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Late Spring To-Do List
Wednesday, August 24, 2005
Orientation: Days 1-3
Short version: so far, I've been impressed with just about everything I've seen and everyone I've met at Big Urban. I think I'm even excited to be starting to teach next week.
Now, for the longer version. Monday, yesterday, and today I commuted to BUU for various orientation activities: two days for a program designed for new instructors in the writing program (since my comp class falls within the scope of that program), and one for an orientation and welcome session for new non-tenure track faculty.
Although much of the material covered in the writing orientation wasn't strictly necessary, as the program is intended as an introduction for all new instructors (many of them graduate students who have never yet taught a class), none of it felt painful and the program was almost unbelievably well-conceived and well-run (if this tells you anything, every session started within five minutes of the appointed time). It was also just a really thorough and useful general introduction to the university: which administrative offices do what, who to call for various services, where to find the relevant forms.
Today's orientation for new faculty was also generally useful and interesting (and featured a goodie bag of free stuff!), though it did begin thirty minutes late. On the whole though I've never been to better-run admin-type meetings than these two: no droning enslavement to PowerPoint, no hail-fellow-well-met administrators blustering about the life of the mind and the specialness of their university; just smart, efficient, funny people who seem to love what they do and to be totally on top of their shit.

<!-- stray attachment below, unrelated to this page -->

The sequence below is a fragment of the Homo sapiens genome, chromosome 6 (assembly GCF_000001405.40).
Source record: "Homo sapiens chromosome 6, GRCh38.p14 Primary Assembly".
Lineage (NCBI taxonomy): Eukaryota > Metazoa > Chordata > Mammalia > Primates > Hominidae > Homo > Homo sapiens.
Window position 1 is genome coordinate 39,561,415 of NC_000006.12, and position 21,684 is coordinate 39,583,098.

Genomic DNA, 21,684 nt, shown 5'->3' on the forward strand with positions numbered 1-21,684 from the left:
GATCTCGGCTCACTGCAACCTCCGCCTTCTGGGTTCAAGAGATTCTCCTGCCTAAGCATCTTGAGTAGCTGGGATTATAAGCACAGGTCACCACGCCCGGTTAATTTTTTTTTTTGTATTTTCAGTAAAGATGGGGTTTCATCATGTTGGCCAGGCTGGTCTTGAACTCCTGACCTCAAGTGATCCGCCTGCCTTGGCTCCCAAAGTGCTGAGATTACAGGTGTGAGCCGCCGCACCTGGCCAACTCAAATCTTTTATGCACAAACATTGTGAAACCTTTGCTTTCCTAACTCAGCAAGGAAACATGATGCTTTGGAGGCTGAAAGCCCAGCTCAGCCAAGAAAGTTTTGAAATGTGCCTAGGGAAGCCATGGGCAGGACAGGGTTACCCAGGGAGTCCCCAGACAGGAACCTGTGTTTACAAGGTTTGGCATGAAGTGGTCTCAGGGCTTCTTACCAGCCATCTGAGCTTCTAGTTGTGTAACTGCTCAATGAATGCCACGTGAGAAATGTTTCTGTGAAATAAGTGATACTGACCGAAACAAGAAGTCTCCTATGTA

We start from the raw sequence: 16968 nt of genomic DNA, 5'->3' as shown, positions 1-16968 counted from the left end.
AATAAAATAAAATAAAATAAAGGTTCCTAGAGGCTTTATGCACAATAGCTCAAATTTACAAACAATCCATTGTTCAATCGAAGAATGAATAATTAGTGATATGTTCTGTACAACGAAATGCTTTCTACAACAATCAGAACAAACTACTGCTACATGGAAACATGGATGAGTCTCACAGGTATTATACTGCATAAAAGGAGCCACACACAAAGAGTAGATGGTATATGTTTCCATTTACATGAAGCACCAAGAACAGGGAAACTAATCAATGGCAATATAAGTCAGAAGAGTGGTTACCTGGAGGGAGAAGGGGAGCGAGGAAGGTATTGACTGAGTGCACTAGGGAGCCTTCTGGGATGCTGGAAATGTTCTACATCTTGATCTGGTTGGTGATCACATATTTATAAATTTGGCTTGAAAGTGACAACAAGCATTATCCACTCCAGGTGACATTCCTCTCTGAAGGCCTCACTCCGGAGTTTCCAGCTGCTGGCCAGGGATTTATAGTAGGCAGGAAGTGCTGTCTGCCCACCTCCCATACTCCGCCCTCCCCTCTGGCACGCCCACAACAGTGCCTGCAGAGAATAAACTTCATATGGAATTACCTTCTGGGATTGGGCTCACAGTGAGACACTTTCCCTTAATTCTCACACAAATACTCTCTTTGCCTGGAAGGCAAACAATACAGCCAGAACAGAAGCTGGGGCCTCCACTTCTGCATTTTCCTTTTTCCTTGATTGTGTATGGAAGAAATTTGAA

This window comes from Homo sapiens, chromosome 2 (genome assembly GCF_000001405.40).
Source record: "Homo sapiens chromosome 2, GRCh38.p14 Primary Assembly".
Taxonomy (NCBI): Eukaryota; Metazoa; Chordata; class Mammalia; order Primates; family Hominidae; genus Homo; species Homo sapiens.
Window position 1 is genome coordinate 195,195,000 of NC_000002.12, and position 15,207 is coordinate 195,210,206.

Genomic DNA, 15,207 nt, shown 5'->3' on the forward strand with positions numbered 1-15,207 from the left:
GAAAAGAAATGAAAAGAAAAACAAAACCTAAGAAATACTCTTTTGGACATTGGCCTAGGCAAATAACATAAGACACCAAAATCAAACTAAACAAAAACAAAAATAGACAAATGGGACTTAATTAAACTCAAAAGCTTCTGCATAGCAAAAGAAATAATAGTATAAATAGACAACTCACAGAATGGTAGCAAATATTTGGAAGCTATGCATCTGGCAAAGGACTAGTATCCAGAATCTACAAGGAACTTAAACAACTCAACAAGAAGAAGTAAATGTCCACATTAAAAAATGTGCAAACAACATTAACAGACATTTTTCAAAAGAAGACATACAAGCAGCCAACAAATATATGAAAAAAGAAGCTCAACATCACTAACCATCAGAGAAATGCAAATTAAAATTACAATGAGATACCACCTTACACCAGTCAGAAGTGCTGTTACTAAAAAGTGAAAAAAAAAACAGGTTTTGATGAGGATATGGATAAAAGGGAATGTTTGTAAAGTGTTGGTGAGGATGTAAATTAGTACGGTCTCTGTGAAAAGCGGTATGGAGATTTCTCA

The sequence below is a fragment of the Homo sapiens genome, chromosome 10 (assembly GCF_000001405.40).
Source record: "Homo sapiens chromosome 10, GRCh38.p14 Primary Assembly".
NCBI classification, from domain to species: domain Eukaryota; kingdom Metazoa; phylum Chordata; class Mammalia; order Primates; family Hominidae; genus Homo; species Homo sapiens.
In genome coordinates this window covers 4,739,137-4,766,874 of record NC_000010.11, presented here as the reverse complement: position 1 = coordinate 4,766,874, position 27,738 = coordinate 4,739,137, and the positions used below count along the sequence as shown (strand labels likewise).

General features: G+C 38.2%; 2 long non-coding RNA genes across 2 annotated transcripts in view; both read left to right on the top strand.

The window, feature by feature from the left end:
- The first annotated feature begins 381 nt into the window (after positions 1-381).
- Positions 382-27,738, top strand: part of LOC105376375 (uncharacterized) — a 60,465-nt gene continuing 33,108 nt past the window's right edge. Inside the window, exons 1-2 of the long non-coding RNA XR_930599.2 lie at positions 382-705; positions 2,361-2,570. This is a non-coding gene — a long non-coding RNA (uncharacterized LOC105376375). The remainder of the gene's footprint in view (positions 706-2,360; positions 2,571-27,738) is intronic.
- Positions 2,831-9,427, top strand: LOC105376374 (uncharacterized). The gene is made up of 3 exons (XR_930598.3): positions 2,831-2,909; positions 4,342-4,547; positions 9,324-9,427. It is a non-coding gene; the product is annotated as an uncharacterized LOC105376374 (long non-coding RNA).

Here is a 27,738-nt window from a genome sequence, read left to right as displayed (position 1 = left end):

The weather's been beautiful these last few days, too, and it was nice to have the chance to wander around campus a bit--I checked out all my classrooms, got assigned an office, made sure my books were in at the bookstore, met some of the faculty I've been e-mailing, and just generally tried to get a feel for the place before it became overwhelmed with students. Although about half of the buildings on campus are ugly modern things, like the Sovietesque beast that houses the English department, the campus as whole is really quite attractive, with brick paths, lots of trees, and careful landscaping; it's also a more cohesive whole than most schools in urban areas tend to be.
So on the whole I have a really good feeling about everything; let's just hope that it isn't destroyed once I actually enter the classroom on Monday!
link | posted by La Lecturess at 8:06 PM |
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